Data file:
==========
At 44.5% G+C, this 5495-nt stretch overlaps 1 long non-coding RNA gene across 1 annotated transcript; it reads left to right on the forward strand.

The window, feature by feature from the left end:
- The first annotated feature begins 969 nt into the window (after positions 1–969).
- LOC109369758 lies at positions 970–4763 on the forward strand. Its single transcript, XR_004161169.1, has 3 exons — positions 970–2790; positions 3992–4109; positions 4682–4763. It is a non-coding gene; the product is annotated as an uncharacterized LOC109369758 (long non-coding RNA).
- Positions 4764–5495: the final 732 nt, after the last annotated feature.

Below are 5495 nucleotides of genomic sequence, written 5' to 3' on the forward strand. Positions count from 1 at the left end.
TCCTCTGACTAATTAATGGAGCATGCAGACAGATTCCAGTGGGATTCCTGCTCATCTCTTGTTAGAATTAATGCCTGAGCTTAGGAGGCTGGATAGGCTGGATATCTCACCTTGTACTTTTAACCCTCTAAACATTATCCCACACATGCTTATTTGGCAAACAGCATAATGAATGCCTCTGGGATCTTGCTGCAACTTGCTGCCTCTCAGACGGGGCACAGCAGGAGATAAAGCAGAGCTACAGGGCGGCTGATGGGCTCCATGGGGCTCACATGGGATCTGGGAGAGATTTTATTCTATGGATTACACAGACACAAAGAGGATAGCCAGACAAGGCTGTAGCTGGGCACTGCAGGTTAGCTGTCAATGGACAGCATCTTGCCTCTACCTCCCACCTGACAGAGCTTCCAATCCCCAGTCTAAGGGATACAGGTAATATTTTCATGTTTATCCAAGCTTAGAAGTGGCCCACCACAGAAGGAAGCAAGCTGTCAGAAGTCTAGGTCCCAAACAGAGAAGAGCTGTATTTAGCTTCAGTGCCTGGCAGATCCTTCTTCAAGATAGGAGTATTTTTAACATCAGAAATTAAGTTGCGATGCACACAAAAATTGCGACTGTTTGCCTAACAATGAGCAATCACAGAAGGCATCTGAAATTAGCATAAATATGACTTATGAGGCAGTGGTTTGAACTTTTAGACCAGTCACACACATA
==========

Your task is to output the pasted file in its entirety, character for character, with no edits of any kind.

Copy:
At 44.5% G+C, this 5495-nt stretch overlaps 1 long non-coding RNA gene across 1 annotated transcript; it reads left to right on the forward strand.

The window, feature by feature from the left end:
- The first annotated feature begins 969 nt into the window (after positions 1–969).
- LOC109369758 lies at positions 970–4763 on the forward strand. Its single transcript, XR_004161169.1, has 3 exons — positions 970–2790; positions 3992–4109; positions 4682–4763. It is a non-coding gene; the product is annotated as an uncharacterized LOC109369758 (long non-coding RNA).
- Positions 4764–5495: the final 732 nt, after the last annotated feature.

Below are 5495 nucleotides of genomic sequence, written 5' to 3' on the forward strand. Positions count from 1 at the left end.
TCCTCTGACTAATTAATGGAGCATGCAGACAGATTCCAGTGGGATTCCTGCTCATCTCTTGTTAGAATTAATGCCTGAGCTTAGGAGGCTGGATAGGCTGGATATCTCACCTTGTACTTTTAACCCTCTAAACATTATCCCACACATGCTTATTTGGCAAACAGCATAATGAATGCCTCTGGGATCTTGCTGCAACTTGCTGCCTCTCAGACGGGGCACAGCAGGAGATAAAGCAGAGCTACAGGGCGGCTGATGGGCTCCATGGGGCTCACATGGGATCTGGGAGAGATTTTATTCTATGGATTACACAGACACAAAGAGGATAGCCAGACAAGGCTGTAGCTGGGCACTGCAGGTTAGCTGTCAATGGACAGCATCTTGCCTCTACCTCCCACCTGACAGAGCTTCCAATCCCCAGTCTAAGGGATACAGGTAATATTTTCATGTTTATCCAAGCTTAGAAGTGGCCCACCACAGAAGGAAGCAAGCTGTCAGAAGTCTAGGTCCCAAACAGAGAAGAGCTGTATTTAGCTTCAGTGCCTGGCAGATCCTTCTTCAAGATAGGAGTATTTTTAACATCAGAAATTAAGTTGCGATGCACACAAAAATTGCGACTGTTTGCCTAACAATGAGCAATCACAGAAGGCATCTGAAATTAGCATAAATATGACTTATGAGGCAGTGGTTTGAACTTTTAGACCAGTCACACACATA